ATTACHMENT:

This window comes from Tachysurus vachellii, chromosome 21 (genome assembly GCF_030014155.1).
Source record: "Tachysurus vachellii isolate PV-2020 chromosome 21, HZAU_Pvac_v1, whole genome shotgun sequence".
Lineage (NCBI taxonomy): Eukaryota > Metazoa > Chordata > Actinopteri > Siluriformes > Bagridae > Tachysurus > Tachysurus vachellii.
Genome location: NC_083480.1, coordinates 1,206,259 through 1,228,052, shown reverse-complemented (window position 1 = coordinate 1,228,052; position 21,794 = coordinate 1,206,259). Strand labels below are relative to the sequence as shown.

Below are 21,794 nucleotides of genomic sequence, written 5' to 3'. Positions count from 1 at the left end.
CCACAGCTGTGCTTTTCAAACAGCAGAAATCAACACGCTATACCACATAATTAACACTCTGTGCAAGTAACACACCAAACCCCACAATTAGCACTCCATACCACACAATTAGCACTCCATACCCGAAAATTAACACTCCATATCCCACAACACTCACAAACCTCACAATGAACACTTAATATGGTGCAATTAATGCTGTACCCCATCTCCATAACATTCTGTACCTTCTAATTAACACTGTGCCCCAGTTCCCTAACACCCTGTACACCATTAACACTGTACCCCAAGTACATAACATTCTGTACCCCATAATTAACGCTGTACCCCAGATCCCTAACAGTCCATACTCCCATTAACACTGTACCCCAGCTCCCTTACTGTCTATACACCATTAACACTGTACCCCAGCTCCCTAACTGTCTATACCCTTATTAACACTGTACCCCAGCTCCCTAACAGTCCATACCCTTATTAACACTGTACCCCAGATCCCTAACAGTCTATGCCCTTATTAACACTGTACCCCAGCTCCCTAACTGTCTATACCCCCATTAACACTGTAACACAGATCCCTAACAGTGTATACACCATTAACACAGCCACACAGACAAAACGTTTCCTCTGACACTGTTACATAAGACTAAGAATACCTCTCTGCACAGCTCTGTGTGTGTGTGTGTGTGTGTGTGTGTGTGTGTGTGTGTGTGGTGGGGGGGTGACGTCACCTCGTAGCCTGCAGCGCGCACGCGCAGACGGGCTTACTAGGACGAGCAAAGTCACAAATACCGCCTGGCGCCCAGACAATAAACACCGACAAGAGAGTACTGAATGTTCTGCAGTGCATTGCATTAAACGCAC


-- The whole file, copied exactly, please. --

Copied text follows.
This window comes from Tachysurus vachellii, chromosome 21 (genome assembly GCF_030014155.1).
Source record: "Tachysurus vachellii isolate PV-2020 chromosome 21, HZAU_Pvac_v1, whole genome shotgun sequence".
Lineage (NCBI taxonomy): Eukaryota > Metazoa > Chordata > Actinopteri > Siluriformes > Bagridae > Tachysurus > Tachysurus vachellii.
Genome location: NC_083480.1, coordinates 1,206,259 through 1,228,052, shown reverse-complemented (window position 1 = coordinate 1,228,052; position 21,794 = coordinate 1,206,259). Strand labels below are relative to the sequence as shown.

Below are 21,794 nucleotides of genomic sequence, written 5' to 3'. Positions count from 1 at the left end.
CCACAGCTGTGCTTTTCAAACAGCAGAAATCAACACGCTATACCACATAATTAACACTCTGTGCAAGTAACACACCAAACCCCACAATTAGCACTCCATACCACACAATTAGCACTCCATACCCGAAAATTAACACTCCATATCCCACAACACTCACAAACCTCACAATGAACACTTAATATGGTGCAATTAATGCTGTACCCCATCTCCATAACATTCTGTACCTTCTAATTAACACTGTGCCCCAGTTCCCTAACACCCTGTACACCATTAACACTGTACCCCAAGTACATAACATTCTGTACCCCATAATTAACGCTGTACCCCAGATCCCTAACAGTCCATACTCCCATTAACACTGTACCCCAGCTCCCTTACTGTCTATACACCATTAACACTGTACCCCAGCTCCCTAACTGTCTATACCCTTATTAACACTGTACCCCAGCTCCCTAACAGTCCATACCCTTATTAACACTGTACCCCAGATCCCTAACAGTCTATGCCCTTATTAACACTGTACCCCAGCTCCCTAACTGTCTATACCCCCATTAACACTGTAACACAGATCCCTAACAGTGTATACACCATTAACACAGCCACACAGACAAAACGTTTCCTCTGACACTGTTACATAAGACTAAGAATACCTCTCTGCACAGCTCTGTGTGTGTGTGTGTGTGTGTGTGTGTGTGTGTGTGTGTGTGGTGGGGGGGTGACGTCACCTCGTAGCCTGCAGCGCGCACGCGCAGACGGGCTTACTAGGACGAGCAAAGTCACAAATACCGCCTGGCGCCCAGACAATAAACACCGACAAGAGAGTACTGAATGTTCTGCAGTGCATTGCATTAAACGCAC